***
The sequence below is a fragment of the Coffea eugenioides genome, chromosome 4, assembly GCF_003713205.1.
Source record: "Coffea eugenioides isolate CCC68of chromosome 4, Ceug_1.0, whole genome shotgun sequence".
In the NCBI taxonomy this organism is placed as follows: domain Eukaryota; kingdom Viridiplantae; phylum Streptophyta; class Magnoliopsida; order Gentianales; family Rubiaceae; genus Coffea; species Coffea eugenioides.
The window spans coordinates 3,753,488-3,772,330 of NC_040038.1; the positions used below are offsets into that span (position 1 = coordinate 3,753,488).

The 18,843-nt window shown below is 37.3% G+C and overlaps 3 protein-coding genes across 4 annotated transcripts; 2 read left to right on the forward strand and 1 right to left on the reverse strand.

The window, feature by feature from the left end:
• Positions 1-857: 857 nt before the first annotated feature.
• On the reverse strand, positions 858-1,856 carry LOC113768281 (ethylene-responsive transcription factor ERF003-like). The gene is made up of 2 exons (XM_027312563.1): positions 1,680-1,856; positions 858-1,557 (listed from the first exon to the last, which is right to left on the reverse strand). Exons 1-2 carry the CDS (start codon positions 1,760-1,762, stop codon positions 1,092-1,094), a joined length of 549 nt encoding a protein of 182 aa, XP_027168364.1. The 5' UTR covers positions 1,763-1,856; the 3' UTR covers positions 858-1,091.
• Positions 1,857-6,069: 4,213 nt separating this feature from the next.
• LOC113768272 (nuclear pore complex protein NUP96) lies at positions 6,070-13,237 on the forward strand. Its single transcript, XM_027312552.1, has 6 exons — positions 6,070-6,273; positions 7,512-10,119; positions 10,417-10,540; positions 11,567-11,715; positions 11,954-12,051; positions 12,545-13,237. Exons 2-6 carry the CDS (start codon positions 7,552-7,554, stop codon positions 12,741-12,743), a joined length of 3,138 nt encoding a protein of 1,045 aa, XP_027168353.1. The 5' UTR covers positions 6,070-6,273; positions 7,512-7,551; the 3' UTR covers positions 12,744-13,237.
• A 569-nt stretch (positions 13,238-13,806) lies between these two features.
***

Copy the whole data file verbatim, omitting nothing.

The sequence below is a fragment of the Coffea eugenioides genome, chromosome 4, assembly GCF_003713205.1.
Source record: "Coffea eugenioides isolate CCC68of chromosome 4, Ceug_1.0, whole genome shotgun sequence".
In the NCBI taxonomy this organism is placed as follows: domain Eukaryota; kingdom Viridiplantae; phylum Streptophyta; class Magnoliopsida; order Gentianales; family Rubiaceae; genus Coffea; species Coffea eugenioides.
The window spans coordinates 3,753,488-3,772,330 of NC_040038.1; the positions used below are offsets into that span (position 1 = coordinate 3,753,488).

The 18,843-nt window shown below is 37.3% G+C and overlaps 3 protein-coding genes across 4 annotated transcripts; 2 read left to right on the forward strand and 1 right to left on the reverse strand.

The window, feature by feature from the left end:
• Positions 1-857: 857 nt before the first annotated feature.
• On the reverse strand, positions 858-1,856 carry LOC113768281 (ethylene-responsive transcription factor ERF003-like). The gene is made up of 2 exons (XM_027312563.1): positions 1,680-1,856; positions 858-1,557 (listed from the first exon to the last, which is right to left on the reverse strand). Exons 1-2 carry the CDS (start codon positions 1,760-1,762, stop codon positions 1,092-1,094), a joined length of 549 nt encoding a protein of 182 aa, XP_027168364.1. The 5' UTR covers positions 1,763-1,856; the 3' UTR covers positions 858-1,091.
• Positions 1,857-6,069: 4,213 nt separating this feature from the next.
• LOC113768272 (nuclear pore complex protein NUP96) lies at positions 6,070-13,237 on the forward strand. Its single transcript, XM_027312552.1, has 6 exons — positions 6,070-6,273; positions 7,512-10,119; positions 10,417-10,540; positions 11,567-11,715; positions 11,954-12,051; positions 12,545-13,237. Exons 2-6 carry the CDS (start codon positions 7,552-7,554, stop codon positions 12,741-12,743), a joined length of 3,138 nt encoding a protein of 1,045 aa, XP_027168353.1. The 5' UTR covers positions 6,070-6,273; positions 7,512-7,551; the 3' UTR covers positions 12,744-13,237.
• A 569-nt stretch (positions 13,238-13,806) lies between these two features.